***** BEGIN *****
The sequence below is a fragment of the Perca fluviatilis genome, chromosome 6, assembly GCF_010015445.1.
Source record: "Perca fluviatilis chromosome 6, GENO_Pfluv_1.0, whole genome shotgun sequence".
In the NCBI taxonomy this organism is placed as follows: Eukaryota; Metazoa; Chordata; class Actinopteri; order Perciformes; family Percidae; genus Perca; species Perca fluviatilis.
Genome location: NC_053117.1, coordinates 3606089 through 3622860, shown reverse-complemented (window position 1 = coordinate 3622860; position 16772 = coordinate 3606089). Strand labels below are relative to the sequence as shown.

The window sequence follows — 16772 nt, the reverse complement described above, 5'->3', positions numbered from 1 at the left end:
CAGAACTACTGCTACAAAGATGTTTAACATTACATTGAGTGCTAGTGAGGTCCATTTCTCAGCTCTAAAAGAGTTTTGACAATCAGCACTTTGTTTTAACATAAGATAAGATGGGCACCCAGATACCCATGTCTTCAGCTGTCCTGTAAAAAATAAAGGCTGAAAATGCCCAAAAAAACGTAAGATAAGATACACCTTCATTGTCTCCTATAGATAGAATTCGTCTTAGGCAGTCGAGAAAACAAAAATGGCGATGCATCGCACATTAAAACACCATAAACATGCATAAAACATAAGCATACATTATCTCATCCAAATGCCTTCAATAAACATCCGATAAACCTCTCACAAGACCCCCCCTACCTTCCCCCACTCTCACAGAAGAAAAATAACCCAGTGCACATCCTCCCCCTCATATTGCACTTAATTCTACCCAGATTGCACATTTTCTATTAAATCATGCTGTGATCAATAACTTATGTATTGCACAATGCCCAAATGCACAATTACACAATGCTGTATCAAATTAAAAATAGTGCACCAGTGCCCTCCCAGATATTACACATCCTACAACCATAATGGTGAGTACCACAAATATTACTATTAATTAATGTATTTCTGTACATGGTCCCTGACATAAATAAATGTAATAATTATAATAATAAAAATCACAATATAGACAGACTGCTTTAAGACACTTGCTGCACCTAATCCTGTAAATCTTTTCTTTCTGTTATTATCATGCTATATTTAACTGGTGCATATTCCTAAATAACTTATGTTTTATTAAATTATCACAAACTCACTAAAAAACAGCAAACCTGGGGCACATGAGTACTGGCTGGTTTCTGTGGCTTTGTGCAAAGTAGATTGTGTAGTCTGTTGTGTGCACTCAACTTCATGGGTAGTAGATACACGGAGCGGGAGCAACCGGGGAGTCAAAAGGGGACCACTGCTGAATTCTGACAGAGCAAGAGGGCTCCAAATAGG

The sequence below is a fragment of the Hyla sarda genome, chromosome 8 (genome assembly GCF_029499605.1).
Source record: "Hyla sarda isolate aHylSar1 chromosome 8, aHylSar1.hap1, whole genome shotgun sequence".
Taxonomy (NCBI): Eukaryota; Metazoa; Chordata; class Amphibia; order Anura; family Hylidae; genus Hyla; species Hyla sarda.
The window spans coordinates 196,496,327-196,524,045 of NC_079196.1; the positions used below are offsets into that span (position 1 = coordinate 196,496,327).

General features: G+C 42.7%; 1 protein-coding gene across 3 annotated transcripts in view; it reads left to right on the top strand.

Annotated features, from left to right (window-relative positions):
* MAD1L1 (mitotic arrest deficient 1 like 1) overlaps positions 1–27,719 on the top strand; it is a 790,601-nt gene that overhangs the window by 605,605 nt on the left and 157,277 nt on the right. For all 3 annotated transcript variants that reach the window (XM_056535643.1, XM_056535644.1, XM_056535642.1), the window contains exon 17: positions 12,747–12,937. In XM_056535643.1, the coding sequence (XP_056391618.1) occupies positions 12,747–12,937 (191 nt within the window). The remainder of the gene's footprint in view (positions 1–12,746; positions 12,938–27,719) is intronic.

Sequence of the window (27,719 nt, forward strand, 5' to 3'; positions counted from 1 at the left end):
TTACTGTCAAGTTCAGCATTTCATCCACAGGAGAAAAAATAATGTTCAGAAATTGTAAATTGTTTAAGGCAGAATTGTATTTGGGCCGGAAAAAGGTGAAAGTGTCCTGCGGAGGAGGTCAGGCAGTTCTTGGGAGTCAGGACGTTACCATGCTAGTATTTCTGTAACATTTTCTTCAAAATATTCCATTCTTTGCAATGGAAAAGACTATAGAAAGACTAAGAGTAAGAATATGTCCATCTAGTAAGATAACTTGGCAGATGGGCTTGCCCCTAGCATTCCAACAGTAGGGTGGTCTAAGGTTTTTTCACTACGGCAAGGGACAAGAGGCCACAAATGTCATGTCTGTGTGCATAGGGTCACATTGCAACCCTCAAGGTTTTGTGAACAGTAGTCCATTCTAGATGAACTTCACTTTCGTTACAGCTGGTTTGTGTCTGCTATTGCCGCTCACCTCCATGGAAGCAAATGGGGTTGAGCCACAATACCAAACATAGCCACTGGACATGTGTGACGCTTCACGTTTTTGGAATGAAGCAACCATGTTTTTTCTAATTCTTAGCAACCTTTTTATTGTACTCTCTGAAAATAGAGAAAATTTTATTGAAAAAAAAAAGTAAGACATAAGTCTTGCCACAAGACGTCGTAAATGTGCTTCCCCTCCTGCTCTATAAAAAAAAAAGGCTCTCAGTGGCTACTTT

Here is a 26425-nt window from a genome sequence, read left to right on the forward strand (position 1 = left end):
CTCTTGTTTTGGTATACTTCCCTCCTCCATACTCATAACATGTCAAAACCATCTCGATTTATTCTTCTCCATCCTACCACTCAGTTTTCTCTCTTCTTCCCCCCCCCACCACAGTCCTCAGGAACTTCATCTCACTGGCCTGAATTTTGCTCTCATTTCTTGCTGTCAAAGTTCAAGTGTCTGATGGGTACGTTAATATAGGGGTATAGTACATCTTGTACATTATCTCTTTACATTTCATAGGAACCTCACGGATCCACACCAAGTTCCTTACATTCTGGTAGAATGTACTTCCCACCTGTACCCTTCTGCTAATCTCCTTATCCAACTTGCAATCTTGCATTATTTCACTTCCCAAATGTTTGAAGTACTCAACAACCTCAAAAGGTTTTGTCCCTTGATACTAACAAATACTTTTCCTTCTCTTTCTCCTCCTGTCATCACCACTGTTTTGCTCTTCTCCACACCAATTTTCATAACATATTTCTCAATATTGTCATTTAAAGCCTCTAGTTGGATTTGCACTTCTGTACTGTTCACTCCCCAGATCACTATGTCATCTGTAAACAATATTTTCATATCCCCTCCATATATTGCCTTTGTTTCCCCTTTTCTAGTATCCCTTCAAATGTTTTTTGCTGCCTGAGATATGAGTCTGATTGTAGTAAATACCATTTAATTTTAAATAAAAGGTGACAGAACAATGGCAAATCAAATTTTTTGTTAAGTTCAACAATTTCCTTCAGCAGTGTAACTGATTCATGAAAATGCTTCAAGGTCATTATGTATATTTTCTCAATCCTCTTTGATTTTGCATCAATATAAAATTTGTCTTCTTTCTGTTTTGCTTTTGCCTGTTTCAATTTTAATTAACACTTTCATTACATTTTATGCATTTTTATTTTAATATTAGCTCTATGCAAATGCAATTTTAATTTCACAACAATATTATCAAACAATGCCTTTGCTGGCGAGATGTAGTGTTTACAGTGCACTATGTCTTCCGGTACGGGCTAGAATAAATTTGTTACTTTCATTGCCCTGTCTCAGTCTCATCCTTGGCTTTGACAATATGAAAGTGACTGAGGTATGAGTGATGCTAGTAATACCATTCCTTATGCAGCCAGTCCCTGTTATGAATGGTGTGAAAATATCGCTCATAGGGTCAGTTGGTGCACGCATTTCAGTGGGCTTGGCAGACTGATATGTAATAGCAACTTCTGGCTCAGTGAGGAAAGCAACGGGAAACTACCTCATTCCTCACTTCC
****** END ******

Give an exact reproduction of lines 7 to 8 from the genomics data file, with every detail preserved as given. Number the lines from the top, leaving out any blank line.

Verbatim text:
The sequence below is a fragment of the Hyla sarda genome, chromosome 8 (genome assembly GCF_029499605.1).
Source record: "Hyla sarda isolate aHylSar1 chromosome 8, aHylSar1.hap1, whole genome shotgun sequence".